Is there a market for Robinson Cano beyond the New York Yankees? That is what we hope to learn at the Winter Meetings next week in Orlando.
The Yankees have reportedly offered free agent starting pitcher Hiroki Kuroda a raise. Meanwhile, they remain far apart in negotiations with Robinson Cano.
Yankees then countered with a seven-year deal between $160 million and $175 million.
According to free agent second baseman Robinson Cano, the words “$300 million” have never come out of his mouth.
Yankees president Randy Levin and general manager Brian Cashman met with Brodie Van Wagenen and Juan Perez of CAA. Cano, a five-time All-Star, did not attend.
Did the Yankees overpay for catcher Brian McCann? Sure, but they had a hole to fill and they moved quickly.
Detroit Tigers general manager Dave Dombrowski reportedly has no interest in pursuing free agent second baseman Robinson Cano.
“If he tells me something, I’m going to believe him. Definitely,” Rivera said. “But again, that’s me. He’s my friend, and if he tells me something I’m going to believe him.”
He definitely has the game, if not the gravitas, to lead the Bronx Bombers for the next six years. Just not 10.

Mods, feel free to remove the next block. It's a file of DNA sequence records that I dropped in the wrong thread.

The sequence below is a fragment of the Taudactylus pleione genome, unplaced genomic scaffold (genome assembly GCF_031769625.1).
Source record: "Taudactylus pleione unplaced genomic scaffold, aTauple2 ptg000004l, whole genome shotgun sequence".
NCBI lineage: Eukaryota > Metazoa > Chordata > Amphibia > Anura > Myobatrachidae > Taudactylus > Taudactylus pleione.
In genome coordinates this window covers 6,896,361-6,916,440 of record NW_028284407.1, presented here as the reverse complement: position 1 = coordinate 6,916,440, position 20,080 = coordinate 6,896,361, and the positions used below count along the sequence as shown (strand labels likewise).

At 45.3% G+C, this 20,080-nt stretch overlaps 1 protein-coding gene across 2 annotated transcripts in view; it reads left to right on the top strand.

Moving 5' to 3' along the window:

“We certainly have a high regard for Robinson Cano as a player,” he said. “It was my sense the presentation was a little bit overdone.”
Robinson Cano reportedly hasn’t budged from his asking price north of $300 million. The Yankees haven’t altered their position either: not gonna happen — at least not in the Bronx.
Shawn “Jay Z” Carter reportedly held a “secret meeting” with the Mets on Monday to discuss the blueprint for free agent Robinson Cano, according to the New York Post.
Today we used our ‘Boomer & Carton Ding-Dong App’ to ask the following question…
Boomer and Craig were off and running early this morning, as the Booms cleared the cobwebs after calling Monday night’s controversial game between the New England Patriots and the Carolina Panthers.
According to Jon Heyman, the five-time All-Star is still looking for $310 million over 10 years from the Bronx Bombers, while New York is currently offering slightly more than half that.